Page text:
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Growing A Container Garden

Updated on February 9, 2015

Short on Space? Grow An Amazing Garden In Containers

No matter what kind of space you have - the smallest patio or porch, a tiny roof top, or even just a sunny window indoors, you can still grow your own vegetables in a container garden. With the efficient use of planter boxes, hanging baskets, barrels, and different sized flower pots, there is truly no limit to what you can grow. Follow a few simple tips outlined here and enjoy!

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Choosing The Right Kind Of Containers

For your container garden

Choosing the right container is critical for success in your container garden. Here are a few guidelines to get you started:

* The best kind of pots are those that are ceramic and glazed. With ceramics, choose those that have wide openings and several drainage holes, 1/2 inch across. Its best to place a stone or newspapers at the base of the holes prior to filling the pot with soil to help avoid soil loss. Choose an ample saucer for the base.

Formulating The Perfect Soil

For your container garden

All plants have different requirements for growth. Check with each plant prior to setting up your soils. As a general rule, you will want a soil mixture that drains rapidly yet retains enough moisture to keep the roots evenly moist. Rich compost mixed with sand is an excellent choice. If compost is not available, purchase a good quality potting mixture, organic is preferred (see below for a recommended brand) and add some peat moss and sand. Sometimes a 'soilless' potting mix can be used. Such a mix is nice because it lacks weed seeds and insects that may carry disease.

Leave a 2 inch space between the top of the container and the top of the soil as this leaves space for you to add mulch at a later time.

Aim for at least 5 hours of sunlight per day on your container garden. Fruiting vegetables and root vegetables need the most sun while leafy vegetables need the least.

The Perfect Soil For Your Container Garden

FoxFarm FX14053 12-Quart Ocean Forest Organic Potting Soil
FoxFarm FX14053 12-Quart Ocean Forest Organic Potting Soil

Why is this the perfect potting soil for your container garden? Ocean Forest is a powerhouse blend of premium earthworm castings, bat guano, and Pacific Northwest sea-going fish and crab meal. Composted forest humus, sandy loam, and sphagnum peat moss give Ocean Forest its light, aerated texture. Ocean Forest potting soil is pH adjusted at 6.3 to 6.8 to allow for optimum fertilizer uptake.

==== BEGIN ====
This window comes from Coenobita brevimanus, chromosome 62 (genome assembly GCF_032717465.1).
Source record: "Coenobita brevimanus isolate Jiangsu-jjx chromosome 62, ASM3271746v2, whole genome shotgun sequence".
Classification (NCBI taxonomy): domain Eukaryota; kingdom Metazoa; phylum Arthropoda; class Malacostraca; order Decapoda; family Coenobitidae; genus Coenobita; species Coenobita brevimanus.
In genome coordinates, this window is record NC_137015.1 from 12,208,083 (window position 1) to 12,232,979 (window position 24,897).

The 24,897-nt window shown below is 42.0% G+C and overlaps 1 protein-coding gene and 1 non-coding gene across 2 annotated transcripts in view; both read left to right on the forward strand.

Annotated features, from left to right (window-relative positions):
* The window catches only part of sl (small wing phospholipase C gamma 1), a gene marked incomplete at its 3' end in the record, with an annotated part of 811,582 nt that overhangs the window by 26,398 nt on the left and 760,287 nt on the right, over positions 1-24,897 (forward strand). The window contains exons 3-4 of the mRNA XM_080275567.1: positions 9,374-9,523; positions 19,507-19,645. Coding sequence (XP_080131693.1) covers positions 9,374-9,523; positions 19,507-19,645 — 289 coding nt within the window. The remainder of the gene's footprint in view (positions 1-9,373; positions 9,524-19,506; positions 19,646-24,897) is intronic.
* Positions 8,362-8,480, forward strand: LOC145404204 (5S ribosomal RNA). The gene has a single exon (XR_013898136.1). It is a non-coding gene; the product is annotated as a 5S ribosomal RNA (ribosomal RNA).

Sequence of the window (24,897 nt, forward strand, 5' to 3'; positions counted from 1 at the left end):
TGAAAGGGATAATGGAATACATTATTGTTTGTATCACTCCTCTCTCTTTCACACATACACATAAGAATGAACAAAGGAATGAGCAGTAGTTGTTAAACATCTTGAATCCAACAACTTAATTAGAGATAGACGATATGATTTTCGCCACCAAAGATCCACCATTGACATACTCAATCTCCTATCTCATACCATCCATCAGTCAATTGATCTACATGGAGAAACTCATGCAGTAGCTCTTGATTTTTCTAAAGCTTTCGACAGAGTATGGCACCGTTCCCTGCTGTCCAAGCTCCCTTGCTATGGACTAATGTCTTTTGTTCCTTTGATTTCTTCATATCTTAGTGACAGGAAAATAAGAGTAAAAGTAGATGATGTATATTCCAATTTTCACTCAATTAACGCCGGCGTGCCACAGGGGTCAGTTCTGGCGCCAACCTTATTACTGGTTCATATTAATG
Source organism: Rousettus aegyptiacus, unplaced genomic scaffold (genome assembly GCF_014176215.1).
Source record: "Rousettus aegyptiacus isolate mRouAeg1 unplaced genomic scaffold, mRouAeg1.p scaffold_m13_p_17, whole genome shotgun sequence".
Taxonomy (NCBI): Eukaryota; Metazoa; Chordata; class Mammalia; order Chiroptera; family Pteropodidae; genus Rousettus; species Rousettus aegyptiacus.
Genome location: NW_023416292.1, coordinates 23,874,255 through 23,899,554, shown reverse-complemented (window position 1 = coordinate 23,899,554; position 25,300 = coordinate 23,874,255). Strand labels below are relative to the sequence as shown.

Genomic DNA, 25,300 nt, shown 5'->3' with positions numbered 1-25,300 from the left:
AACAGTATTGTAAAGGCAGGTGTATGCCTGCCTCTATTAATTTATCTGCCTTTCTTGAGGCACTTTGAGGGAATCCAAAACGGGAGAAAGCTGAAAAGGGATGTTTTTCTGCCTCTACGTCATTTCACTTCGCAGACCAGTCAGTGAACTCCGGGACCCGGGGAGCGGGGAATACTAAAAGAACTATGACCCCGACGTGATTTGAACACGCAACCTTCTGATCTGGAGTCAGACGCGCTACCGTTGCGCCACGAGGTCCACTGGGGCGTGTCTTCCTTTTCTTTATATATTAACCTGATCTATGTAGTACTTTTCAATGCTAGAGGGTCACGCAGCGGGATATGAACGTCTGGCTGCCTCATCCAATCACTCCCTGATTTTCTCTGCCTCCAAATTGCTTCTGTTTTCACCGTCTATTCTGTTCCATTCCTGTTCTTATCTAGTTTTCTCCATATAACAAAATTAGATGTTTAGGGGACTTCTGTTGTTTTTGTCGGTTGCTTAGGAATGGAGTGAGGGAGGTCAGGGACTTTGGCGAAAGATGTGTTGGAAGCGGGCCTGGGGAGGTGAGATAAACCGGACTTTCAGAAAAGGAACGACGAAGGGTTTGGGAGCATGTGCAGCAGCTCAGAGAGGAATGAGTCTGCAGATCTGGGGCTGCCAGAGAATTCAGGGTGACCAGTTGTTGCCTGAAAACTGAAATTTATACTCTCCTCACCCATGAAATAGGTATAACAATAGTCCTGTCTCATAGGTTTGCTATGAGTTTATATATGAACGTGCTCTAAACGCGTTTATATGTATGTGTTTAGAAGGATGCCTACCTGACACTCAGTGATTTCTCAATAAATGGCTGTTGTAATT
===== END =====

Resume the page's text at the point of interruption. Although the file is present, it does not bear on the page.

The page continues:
What To Grow In Your Container Garden

Fruits and Vegetables that work best in a container garden

Because space is limited, grow vegetables that take up little space such as carrots, radishes or lettuce. A good idea is to also plant crops that bear fruits over a period of time, such as tomatoes and peppers. The amount of sunlight that your container garden spot receives will determine which crops can be grown, for the most part you need 5 hours of sunlight per day for success, more is even better.

Most varieties that will do well when planted in a yard garden will also do well in containers. here are some suggestions of vegetable varieties that you can use:


Other Important Tips For A Successful Container Garden

Watering: If exposed to lots of direct sunlight, containers may lose moisture rapidly. Some plants will need to be watered daily. That being said, you do not want to drown your vegetables or fruits. Aim to keep the soil moist not wet. A moisture meter can be most helpful in determining the exact level of moisture inside the container. If not available, place your finger in about an inch and if it appears dry then add water.

Fertilizer: Your plants will need a variety of nutrients including trace elements. Fertilizer can easily be washed out of your potting mix and conatiners as they are small in size. To prevent this, you may need to fertilize more frequently. Consider diluting your fertalizer and applying it with every other watering. Organic fertalizer mix is recommended. Liquid seaweed and liquid fish emulsion are great plant boosters to consider adding as well.

Heat: Avoid cooking or freezing your garden and its roots by keeping the soil at an ideal 60 F. Use a meat thermometer to check exact temps.

Image and article on apartment container gardens, plus more tips can be found: Here

Comments On Conatiner Gardening? - I would love to hear from

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    • Gypzeerose profile image

      Rose Jones 6 years ago

      This is really important information! Bookmarked for my own use later - thanks!

    • OrganicMom247 profile image

      OrganicMom247 6 years ago

      Lovely lens! I love gardening and the tips you have here are amazing and easy to follow. I will be sure to use them. Thank you for sharing.

    • profile image

      anonymous 7 years ago

      This is a neat idea and it looks like these can also be used indoors, so you can grow things year round! I like this and it makes for a Wonderful Project!!